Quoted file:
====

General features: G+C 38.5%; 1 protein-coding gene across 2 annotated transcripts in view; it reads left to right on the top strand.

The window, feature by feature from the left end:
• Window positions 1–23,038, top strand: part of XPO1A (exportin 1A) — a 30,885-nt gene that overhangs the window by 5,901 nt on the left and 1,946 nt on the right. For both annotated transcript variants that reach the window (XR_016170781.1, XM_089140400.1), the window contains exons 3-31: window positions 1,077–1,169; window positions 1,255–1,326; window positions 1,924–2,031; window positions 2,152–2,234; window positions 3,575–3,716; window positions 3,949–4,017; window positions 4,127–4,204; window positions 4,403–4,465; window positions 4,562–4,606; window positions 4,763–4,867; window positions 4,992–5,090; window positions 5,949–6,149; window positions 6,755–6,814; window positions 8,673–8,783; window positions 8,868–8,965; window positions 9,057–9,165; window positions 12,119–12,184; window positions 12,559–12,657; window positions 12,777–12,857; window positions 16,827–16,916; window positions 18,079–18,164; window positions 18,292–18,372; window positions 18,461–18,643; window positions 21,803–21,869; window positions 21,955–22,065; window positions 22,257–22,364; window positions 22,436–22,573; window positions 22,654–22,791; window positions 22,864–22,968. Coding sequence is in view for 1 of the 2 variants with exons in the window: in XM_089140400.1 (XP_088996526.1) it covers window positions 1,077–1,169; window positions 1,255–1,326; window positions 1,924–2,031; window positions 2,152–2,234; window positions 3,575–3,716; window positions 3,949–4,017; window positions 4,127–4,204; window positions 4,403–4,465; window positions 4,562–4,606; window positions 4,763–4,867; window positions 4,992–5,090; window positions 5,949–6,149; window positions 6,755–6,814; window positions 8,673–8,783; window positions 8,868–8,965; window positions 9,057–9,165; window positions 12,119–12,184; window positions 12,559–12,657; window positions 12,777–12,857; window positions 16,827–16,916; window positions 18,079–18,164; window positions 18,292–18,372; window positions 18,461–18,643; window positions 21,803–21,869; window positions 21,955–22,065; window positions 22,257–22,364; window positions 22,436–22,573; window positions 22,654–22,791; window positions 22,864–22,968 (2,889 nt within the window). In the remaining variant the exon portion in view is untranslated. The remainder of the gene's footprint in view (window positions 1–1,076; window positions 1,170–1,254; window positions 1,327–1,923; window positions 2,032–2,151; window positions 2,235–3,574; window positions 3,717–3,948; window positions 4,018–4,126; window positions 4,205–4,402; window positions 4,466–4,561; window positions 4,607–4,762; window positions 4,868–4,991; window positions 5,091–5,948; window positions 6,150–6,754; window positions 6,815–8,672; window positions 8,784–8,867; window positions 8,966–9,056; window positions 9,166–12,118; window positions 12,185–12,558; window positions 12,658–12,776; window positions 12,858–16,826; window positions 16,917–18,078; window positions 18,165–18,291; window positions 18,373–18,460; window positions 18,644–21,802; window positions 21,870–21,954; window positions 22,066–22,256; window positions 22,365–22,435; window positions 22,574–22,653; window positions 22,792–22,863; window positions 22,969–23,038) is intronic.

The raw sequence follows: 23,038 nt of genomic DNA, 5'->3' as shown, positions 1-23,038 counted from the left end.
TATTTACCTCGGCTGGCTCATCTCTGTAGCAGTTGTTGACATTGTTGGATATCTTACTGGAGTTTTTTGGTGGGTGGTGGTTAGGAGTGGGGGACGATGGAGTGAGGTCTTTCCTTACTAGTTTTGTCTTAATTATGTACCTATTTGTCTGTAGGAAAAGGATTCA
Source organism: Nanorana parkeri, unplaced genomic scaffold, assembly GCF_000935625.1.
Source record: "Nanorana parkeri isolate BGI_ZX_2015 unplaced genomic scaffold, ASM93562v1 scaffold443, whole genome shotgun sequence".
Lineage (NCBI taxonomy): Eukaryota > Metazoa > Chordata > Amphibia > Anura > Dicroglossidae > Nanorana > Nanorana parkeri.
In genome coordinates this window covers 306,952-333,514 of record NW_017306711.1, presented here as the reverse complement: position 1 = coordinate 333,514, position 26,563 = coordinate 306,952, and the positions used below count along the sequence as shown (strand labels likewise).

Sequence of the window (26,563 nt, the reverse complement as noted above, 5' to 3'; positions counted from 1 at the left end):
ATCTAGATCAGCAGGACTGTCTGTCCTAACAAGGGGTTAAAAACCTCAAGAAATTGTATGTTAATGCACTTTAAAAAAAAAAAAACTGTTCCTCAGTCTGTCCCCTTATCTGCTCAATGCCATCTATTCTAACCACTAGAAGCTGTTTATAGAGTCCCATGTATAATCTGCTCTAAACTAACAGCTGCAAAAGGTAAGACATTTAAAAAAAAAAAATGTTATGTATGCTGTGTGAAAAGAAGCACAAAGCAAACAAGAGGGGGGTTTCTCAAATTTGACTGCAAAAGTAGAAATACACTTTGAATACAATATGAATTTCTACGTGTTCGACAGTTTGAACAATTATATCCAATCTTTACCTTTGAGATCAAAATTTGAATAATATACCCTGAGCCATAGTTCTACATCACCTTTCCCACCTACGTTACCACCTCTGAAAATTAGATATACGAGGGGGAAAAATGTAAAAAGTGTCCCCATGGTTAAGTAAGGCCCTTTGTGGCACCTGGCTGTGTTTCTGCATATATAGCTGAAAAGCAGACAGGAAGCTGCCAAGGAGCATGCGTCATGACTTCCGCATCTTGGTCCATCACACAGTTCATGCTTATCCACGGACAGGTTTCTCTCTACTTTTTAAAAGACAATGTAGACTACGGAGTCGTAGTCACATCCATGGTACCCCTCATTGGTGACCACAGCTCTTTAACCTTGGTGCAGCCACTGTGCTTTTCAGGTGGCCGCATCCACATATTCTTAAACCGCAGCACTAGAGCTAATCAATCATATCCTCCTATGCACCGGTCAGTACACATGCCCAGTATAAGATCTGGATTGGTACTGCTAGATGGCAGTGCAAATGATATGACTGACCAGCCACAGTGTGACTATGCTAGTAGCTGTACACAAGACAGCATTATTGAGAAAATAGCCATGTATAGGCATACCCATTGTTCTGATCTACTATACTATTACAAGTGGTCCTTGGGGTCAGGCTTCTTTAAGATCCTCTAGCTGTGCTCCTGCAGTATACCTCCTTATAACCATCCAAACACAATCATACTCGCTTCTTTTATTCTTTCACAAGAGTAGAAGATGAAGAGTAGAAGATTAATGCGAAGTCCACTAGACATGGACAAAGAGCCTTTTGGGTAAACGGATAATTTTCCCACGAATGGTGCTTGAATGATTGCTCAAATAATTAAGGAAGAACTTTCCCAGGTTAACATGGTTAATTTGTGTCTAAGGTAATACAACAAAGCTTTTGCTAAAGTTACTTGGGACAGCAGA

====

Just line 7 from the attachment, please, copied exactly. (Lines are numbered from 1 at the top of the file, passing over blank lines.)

Source record: "Nanorana parkeri isolate BGI_ZX_2015 unplaced genomic scaffold, ASM93562v1 scaffold443, whole genome shotgun sequence".